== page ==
Northside Cafe station adjusts to new mobile ordering system

Mobile ordering increases food quality, loses customer engagement



Mobile ordering limits employees to 15 orders per 15 minutes.

JOSIAH PIKE, Evergreen news co-editor

Nearly five weeks after Northside Cafe implemented mobile ordering for its Big Cat Grill station this year, dining directors have seen meal quality improve despite some challenges in adjusting to the new system. 

“We’ve had to learn how to make it work best in that location,” said Adam Koerner, associate director of culinary operations. “As far as numbers go, it’s been a success. We’re having the most orders of all three locations there throughout lunch and dinner, which is fantastic.”

The shift toward mobile ordering systems began during the peak of the pandemic because people could not come into the dining halls in compliance with the safety precautions, he said.

When normal operations began again, the mobile ordering system was dialed down so only a few stations benefiting from the system were using it, Koerner said. Dining services tried a mobile ordering system about a year ago with Presto Pizza, but it canceled that platform because it did not garner as much traffic as it had hoped. 

At the Big Cat Grill station, students are able to schedule their meals if they have a tight schedule, and employees can to provide a higher quality product with the new system, Koerner said. Last year, employees were pre-cooking hamburgers to keep up with the orders, which drove their quality down during rush hours.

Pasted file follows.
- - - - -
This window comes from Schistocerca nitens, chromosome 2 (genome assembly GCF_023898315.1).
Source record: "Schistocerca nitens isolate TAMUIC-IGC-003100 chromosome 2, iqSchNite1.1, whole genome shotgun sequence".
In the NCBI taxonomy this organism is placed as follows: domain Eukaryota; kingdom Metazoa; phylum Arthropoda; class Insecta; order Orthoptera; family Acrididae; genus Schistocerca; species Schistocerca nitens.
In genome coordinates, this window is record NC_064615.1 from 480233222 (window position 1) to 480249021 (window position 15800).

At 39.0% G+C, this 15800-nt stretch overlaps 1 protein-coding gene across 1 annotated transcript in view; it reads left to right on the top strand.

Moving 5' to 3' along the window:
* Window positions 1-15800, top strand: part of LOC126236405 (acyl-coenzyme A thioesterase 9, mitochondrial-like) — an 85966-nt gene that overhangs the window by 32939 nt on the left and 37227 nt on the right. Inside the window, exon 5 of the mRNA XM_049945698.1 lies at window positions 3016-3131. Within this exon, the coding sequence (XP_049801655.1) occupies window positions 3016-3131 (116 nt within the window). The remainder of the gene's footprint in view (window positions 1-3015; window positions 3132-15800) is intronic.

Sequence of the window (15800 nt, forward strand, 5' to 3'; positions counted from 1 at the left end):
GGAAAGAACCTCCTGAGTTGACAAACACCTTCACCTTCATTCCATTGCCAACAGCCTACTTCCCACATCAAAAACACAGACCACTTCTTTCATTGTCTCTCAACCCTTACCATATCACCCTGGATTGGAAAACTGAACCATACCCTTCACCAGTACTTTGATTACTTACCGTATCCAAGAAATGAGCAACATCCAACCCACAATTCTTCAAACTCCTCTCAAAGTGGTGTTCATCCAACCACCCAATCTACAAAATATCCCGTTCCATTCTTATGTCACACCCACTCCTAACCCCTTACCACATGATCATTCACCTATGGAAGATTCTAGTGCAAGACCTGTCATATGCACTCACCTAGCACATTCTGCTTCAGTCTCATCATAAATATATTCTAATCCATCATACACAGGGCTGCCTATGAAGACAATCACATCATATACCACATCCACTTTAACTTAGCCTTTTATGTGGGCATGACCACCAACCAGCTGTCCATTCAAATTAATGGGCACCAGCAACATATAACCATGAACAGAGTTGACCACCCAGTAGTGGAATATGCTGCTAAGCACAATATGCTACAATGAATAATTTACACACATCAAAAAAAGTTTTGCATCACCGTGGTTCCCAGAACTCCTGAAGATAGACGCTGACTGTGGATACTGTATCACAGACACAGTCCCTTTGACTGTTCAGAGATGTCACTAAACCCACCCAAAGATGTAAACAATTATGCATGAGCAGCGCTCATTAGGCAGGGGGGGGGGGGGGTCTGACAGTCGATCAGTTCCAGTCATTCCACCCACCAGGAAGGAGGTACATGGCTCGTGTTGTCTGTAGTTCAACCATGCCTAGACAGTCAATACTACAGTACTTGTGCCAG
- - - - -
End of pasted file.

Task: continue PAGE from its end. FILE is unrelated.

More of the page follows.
“We’ve only scratched the surface on what we can do with this,” he said. “I think in the future what can come from this is a larger menu since they’re made to order. The beauty of this particular solution is the long term benefits that can come from it as well.”

Jason Butcherite, associate director of residential dining, said Big Cat Grill employees began training with the new system at the end of the spring semester. He said it has made work somewhat easier for employees to visualize each order and streamline their cooking process. 

“It’s always kind of a trade off when you make a switch like this, but I feel ultimately it’s a positive thing,” Butcherite said. “We’re just kind of missing that customer interaction to engage with the students and have some contact there. That’s part of the trade off.”

Additionally, the GET app provides more options for students, he said.

Rogan Tinsley, junior music composition major, said Northside Cafe now lacks its previous variety of options, including house-made sauces, provided with the in-person process.

“Frankly, I think it’s very negative,” Tinsley said. “If they brought back the different sauces they had before, then that would be great.”

However, there have been some challenges in implementing the new system, like adjusting to mobile ordering, Butcherite said. 

“The biggest thing is just getting our staff adjusted to the new process. We’ve put some safeguards in place. For example, we can only accept a certain amount of [orders] in a certain time period,” Butcherite said.